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Giselle

by on 23 September 2019

Powerful, Radical, Memorable

Giselle

by Akram Khan, music by Vincenzo Lamagna, after Adolphe Adam

English National Ballet at Sadler’s Wells until 28th September, then on European tour until 18th July

Review by Mark Aspen

Walls, walls that contain, walls that exclude have made potent socio-political statements throughout history from Hadrian’s Wall or the Berlin Wall to modern divides such as those in Israel or along the Mexican-USA border. Such a wall is the overarching presence in Akram Khan’s Giselle, first produced three years ago by the English National Ballet, and now vigorously revived for a ten-month tour of Europe, opening at Sadler’s Wells.

Giselle1Khan has reworked the 1841 romantic ballet with dramaturg Ruth Little into a topical parable of today’s displaced peoples. It is set outside of an abandoned clothing factory, from which its former workers (the Outcasts) are excluded, shut off from employment or return to their own dispersed communities. Beyond the wall, which divides society, wealth from poverty, the Landlords live in luxury.

From its thunderously dramatic opening with its overwhelming heartbeat music, this is a piece that packs some punch. Full of energy and dark excitement, the tension and threatening nature of the story is retold in a way that takes it far away from the 1841 chocolate box ballet to something much deeper and intense. The imaginative imagery embraces the setting, the music and of course the dance.

Giselle11The setting, by designer Tim Yip, whose concept for the Beijing handover ceremony at the close of the Athens Olympics brought international recognition, has a clear feel for the monumental, and his Giselle design paradoxically combines large scale with a feeling of claustrophobia. Mark Henderson’s moody lighting underlines this dichotomy. Yip’s costume design starkly contrasts the Outcasts and the Landlords, plain shifts of the woman workers with the exotic dresses of their wealthy counterparts. The latter lifts the period from the topically of the present into an indeterminate unworldliness of all-time (witness the phantasmagoric pannier dress of one of the ladies).

The music is just as innovative in its synthesis of sources and styles. Composer Vincenzo Lamagna’s score is sit-up-in-your-seat powerful. Its opening impact is almost overpowering, fully illustrative of the power of the Landlords over the Outcasts, metaphorical chains and whips. However, Lamagna uses silence to equally impressive potency. Between, the motifs of Adolphe Adam’s original score percolate like primeval reminiscences. Adams contemplative lyricism mainly accompanies the pas de deux of Giselle and Albrecht, a solo cello when they meet in the underworld and a plaintive oboe when Giselle’s spirt is given up for ever. All this makes for a busy time in the orchestra pit, and the English National Ballet Philharmonic under conductor Orlando Jopling deliver an impassioned and energetic rendering of Gavin Sutherland’s orchestration.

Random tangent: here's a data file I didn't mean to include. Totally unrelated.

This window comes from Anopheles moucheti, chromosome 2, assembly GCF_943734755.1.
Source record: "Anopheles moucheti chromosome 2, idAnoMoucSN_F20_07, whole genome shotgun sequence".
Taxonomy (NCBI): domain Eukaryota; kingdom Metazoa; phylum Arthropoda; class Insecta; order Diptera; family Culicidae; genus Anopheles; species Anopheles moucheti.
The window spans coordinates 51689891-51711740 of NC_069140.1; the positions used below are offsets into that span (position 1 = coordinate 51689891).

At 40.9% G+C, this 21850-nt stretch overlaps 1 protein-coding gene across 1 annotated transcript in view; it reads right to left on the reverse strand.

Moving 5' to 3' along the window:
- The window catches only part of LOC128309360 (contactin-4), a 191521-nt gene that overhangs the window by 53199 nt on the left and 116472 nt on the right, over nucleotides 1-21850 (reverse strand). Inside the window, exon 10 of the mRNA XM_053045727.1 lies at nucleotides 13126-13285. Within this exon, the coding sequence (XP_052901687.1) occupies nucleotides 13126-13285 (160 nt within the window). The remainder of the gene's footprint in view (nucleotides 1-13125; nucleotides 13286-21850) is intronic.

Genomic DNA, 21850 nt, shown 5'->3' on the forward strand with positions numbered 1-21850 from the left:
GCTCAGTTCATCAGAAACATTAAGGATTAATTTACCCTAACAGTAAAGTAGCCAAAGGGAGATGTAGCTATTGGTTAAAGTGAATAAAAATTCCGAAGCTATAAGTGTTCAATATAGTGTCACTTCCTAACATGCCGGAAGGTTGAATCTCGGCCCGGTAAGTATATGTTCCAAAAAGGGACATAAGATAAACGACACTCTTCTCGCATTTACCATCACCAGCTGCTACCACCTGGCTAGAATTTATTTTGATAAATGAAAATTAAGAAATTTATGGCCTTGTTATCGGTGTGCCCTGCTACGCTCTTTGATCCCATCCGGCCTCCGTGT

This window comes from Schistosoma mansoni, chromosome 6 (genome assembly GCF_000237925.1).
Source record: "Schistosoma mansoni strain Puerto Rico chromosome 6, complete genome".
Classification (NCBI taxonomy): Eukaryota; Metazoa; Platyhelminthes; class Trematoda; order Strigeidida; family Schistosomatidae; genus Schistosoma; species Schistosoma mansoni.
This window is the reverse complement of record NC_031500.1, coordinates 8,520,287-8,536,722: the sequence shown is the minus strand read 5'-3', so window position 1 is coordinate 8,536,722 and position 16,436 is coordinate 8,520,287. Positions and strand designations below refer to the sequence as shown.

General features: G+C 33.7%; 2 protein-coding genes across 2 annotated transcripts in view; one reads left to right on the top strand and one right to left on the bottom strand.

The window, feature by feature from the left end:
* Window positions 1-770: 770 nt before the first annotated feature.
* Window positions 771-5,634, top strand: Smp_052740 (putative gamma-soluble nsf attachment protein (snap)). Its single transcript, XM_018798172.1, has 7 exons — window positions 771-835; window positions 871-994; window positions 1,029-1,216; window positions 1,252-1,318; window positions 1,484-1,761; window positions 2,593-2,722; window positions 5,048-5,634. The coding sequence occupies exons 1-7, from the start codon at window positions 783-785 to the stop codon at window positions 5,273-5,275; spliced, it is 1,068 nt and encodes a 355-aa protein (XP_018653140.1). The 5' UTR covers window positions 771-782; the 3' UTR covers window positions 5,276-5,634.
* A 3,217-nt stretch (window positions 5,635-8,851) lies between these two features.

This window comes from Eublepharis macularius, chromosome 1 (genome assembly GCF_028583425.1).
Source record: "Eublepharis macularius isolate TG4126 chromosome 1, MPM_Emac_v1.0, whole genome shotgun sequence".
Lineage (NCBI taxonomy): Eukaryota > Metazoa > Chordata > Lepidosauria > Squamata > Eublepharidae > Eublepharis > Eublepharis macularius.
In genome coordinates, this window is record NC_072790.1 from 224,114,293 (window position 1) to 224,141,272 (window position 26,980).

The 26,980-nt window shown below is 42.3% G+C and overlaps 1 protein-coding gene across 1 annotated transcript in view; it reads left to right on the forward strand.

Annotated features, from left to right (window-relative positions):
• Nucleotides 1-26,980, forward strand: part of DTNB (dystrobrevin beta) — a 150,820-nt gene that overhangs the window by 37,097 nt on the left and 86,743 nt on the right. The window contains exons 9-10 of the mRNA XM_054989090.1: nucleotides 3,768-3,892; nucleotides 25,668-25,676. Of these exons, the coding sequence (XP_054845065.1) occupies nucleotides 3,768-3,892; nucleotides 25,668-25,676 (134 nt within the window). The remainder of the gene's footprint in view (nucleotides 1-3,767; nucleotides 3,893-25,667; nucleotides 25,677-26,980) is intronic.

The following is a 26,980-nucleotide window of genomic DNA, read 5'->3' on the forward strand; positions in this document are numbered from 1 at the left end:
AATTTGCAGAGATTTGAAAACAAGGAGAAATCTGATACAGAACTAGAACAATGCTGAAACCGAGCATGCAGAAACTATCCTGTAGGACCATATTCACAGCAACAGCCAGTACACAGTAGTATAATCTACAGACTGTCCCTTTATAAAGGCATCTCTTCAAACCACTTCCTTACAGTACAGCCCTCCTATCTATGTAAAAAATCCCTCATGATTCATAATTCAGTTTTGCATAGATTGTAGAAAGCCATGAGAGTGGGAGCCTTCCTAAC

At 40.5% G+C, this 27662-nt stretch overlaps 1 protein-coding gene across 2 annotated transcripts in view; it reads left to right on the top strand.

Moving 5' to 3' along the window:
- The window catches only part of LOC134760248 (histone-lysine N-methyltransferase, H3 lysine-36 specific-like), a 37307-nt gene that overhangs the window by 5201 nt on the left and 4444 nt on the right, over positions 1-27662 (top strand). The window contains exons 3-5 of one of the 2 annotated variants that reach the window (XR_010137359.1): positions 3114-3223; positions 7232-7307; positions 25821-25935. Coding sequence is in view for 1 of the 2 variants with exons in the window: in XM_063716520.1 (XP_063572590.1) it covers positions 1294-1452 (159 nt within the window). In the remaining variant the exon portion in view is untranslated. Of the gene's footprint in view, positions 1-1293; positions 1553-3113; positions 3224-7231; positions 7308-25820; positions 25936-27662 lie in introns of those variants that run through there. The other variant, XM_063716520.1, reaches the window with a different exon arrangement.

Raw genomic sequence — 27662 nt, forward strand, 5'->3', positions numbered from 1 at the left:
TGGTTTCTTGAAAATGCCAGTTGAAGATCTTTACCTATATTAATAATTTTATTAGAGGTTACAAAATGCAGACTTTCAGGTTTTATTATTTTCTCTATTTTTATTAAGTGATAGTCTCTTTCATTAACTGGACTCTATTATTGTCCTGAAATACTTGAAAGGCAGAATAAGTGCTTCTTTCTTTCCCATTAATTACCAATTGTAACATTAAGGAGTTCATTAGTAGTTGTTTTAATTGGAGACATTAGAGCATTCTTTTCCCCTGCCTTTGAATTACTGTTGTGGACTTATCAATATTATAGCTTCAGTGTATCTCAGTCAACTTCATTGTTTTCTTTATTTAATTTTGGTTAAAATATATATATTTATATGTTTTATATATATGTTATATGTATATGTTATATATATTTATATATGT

Then there is the imagination in the dance. Akram Khan’s trademark fusion of contemporary dance with both classical ballet and the Kathak patterns of his Bengali heritage leads to a remarkably enthralling experience.

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Khan’s concept takes the romantic ballet of 1841, peasants and aristocrats in a mediaeval Rhineland, into a much more totalitarian world. In Act I, the class divide becomes the physical barrier of the wall; the vicissitudes of the harvest becomes the factory closure; the gamekeeper, Hilarion becomes a predatory overseer; and the disguised grandee Albrecht becomes a 21st Century HRH mingling with the masses. Act II remains ethereal, but the forest glade haunted by Wilis, the spirits of jilted brides, becomes a ghost factory populated by the malign spectres of women workers killed in industrial accidents; while Myrtha, the Queen of the Wilis, becomes even more merciless and vindictive.